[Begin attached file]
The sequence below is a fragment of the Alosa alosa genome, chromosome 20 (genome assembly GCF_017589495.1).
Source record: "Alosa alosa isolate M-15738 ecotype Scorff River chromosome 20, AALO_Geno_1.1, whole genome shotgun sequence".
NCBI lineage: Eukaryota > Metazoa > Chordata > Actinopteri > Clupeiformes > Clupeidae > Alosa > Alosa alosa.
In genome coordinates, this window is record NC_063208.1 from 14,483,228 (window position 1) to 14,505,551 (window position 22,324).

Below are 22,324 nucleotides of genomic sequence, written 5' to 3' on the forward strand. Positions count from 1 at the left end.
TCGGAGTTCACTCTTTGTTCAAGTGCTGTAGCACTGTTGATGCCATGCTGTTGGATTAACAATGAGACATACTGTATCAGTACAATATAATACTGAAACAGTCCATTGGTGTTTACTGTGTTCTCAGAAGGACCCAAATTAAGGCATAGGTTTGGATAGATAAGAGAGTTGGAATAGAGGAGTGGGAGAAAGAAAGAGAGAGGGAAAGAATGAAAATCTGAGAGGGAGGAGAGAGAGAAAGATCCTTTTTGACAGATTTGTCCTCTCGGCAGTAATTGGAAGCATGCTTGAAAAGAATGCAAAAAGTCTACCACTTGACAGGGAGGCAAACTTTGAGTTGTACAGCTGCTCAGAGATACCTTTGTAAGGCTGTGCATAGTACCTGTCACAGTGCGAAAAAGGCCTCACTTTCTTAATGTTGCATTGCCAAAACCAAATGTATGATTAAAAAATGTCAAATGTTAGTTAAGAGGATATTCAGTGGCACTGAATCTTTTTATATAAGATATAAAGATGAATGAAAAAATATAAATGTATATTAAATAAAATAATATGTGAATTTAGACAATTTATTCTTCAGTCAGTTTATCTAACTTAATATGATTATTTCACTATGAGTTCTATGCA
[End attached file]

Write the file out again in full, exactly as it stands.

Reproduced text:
The sequence below is a fragment of the Alosa alosa genome, chromosome 20 (genome assembly GCF_017589495.1).
Source record: "Alosa alosa isolate M-15738 ecotype Scorff River chromosome 20, AALO_Geno_1.1, whole genome shotgun sequence".
NCBI lineage: Eukaryota > Metazoa > Chordata > Actinopteri > Clupeiformes > Clupeidae > Alosa > Alosa alosa.
In genome coordinates, this window is record NC_063208.1 from 14,483,228 (window position 1) to 14,505,551 (window position 22,324).

Below are 22,324 nucleotides of genomic sequence, written 5' to 3' on the forward strand. Positions count from 1 at the left end.
TCGGAGTTCACTCTTTGTTCAAGTGCTGTAGCACTGTTGATGCCATGCTGTTGGATTAACAATGAGACATACTGTATCAGTACAATATAATACTGAAACAGTCCATTGGTGTTTACTGTGTTCTCAGAAGGACCCAAATTAAGGCATAGGTTTGGATAGATAAGAGAGTTGGAATAGAGGAGTGGGAGAAAGAAAGAGAGAGGGAAAGAATGAAAATCTGAGAGGGAGGAGAGAGAGAAAGATCCTTTTTGACAGATTTGTCCTCTCGGCAGTAATTGGAAGCATGCTTGAAAAGAATGCAAAAAGTCTACCACTTGACAGGGAGGCAAACTTTGAGTTGTACAGCTGCTCAGAGATACCTTTGTAAGGCTGTGCATAGTACCTGTCACAGTGCGAAAAAGGCCTCACTTTCTTAATGTTGCATTGCCAAAACCAAATGTATGATTAAAAAATGTCAAATGTTAGTTAAGAGGATATTCAGTGGCACTGAATCTTTTTATATAAGATATAAAGATGAATGAAAAAATATAAATGTATATTAAATAAAATAATATGTGAATTTAGACAATTTATTCTTCAGTCAGTTTATCTAACTTAATATGATTATTTCACTATGAGTTCTATGCA